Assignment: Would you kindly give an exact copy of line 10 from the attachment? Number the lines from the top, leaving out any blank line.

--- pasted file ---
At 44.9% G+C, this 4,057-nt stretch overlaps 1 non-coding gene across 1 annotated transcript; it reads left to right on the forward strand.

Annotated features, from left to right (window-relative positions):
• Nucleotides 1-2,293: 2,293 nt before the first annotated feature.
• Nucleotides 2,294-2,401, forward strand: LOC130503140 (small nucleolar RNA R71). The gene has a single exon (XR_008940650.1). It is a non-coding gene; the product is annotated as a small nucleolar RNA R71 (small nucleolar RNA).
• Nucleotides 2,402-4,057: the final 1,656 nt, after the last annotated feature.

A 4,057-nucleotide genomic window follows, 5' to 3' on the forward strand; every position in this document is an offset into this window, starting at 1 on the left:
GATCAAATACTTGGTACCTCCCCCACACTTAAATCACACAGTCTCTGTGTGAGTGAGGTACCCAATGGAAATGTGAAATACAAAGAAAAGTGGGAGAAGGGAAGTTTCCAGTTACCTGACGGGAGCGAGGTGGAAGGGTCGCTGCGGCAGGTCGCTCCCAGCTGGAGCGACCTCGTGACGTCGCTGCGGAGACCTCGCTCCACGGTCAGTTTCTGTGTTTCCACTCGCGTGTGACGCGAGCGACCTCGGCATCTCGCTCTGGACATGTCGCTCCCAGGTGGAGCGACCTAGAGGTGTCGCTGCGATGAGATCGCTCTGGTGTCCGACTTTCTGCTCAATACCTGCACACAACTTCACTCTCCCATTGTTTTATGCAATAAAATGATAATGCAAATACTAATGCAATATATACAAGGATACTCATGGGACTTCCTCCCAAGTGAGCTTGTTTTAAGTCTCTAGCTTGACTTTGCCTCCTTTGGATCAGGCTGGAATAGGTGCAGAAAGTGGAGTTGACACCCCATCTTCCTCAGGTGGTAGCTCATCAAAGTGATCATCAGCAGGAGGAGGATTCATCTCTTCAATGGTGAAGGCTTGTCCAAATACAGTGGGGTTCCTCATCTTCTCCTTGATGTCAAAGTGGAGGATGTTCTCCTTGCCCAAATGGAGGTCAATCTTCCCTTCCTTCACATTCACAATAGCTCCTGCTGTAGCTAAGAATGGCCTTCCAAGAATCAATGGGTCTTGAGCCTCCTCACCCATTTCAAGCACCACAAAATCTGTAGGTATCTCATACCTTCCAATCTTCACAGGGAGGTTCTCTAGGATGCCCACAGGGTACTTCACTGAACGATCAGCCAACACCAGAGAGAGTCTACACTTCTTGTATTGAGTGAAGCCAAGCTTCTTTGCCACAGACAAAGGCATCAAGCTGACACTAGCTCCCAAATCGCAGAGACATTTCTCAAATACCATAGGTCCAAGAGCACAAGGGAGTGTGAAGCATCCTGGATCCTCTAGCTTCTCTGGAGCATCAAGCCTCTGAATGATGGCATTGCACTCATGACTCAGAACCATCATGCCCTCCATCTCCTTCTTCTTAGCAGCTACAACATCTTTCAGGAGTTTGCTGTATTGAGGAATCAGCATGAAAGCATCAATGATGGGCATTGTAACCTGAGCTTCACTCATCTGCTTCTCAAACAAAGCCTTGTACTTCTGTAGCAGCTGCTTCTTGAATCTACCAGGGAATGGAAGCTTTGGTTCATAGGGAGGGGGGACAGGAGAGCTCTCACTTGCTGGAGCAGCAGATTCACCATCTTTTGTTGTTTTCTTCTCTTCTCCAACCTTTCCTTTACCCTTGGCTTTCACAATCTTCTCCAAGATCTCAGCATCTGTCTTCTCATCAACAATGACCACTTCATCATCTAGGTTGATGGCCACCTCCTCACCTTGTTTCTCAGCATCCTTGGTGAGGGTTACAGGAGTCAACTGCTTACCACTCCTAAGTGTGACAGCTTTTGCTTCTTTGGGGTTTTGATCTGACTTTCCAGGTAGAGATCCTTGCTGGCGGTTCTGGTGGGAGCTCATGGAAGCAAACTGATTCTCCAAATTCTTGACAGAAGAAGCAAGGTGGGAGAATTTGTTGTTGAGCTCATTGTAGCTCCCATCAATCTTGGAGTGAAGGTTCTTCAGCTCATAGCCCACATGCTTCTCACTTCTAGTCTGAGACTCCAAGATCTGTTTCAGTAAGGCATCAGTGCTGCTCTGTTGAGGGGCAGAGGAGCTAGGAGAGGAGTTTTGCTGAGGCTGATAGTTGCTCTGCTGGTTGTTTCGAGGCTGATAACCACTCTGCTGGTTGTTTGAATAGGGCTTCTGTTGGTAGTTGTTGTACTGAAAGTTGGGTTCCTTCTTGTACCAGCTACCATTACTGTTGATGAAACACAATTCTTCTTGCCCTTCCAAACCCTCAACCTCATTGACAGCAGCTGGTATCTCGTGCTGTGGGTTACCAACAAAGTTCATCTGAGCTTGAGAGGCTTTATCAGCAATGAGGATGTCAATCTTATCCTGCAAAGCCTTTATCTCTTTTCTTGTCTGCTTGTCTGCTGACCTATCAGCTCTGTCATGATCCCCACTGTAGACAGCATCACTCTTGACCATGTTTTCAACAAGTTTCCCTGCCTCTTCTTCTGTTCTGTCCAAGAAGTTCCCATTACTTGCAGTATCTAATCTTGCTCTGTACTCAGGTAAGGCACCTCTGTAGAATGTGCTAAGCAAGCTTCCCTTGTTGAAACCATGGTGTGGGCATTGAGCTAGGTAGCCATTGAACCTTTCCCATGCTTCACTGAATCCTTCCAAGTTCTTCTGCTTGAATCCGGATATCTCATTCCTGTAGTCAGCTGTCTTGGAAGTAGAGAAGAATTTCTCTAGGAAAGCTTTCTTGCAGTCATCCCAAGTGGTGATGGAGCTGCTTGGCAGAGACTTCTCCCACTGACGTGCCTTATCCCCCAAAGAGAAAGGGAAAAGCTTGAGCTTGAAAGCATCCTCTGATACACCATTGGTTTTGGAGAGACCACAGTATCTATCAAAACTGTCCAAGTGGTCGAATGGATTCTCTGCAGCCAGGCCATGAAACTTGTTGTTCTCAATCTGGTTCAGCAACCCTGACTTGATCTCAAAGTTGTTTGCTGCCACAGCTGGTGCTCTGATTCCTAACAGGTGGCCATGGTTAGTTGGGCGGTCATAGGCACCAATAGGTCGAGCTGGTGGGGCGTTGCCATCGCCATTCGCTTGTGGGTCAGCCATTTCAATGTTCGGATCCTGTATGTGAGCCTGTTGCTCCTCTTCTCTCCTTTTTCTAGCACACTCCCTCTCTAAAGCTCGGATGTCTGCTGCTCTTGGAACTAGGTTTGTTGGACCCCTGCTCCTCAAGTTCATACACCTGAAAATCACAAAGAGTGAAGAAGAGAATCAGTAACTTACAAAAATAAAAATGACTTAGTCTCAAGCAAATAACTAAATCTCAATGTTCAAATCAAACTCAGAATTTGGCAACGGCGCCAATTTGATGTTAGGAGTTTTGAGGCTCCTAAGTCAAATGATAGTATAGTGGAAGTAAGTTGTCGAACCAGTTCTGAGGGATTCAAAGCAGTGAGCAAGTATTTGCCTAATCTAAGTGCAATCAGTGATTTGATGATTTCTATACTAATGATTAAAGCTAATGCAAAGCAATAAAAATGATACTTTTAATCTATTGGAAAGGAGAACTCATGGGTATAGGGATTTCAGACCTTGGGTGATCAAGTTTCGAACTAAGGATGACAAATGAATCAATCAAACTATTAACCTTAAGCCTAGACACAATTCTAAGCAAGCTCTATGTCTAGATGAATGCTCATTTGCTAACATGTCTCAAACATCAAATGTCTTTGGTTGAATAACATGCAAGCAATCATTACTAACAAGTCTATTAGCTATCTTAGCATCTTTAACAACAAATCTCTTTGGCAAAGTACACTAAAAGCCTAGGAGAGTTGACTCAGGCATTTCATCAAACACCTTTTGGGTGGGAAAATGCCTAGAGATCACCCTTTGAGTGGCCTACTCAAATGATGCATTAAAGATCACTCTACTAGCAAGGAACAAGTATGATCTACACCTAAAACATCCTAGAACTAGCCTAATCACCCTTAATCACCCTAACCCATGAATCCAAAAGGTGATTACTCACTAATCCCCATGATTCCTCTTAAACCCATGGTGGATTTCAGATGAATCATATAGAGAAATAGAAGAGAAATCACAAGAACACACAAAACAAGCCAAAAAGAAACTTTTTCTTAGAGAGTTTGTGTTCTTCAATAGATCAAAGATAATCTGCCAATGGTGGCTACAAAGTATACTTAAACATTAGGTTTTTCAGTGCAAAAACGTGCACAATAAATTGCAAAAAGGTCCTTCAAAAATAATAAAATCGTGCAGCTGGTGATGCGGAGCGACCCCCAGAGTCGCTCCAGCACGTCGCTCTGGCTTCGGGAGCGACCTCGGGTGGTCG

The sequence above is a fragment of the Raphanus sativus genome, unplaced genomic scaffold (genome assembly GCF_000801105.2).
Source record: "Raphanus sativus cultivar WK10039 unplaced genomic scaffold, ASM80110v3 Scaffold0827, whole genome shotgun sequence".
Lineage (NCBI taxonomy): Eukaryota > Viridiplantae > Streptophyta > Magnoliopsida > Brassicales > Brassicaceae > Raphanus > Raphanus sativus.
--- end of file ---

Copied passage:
Lineage (NCBI taxonomy): Eukaryota > Viridiplantae > Streptophyta > Magnoliopsida > Brassicales > Brassicaceae > Raphanus > Raphanus sativus.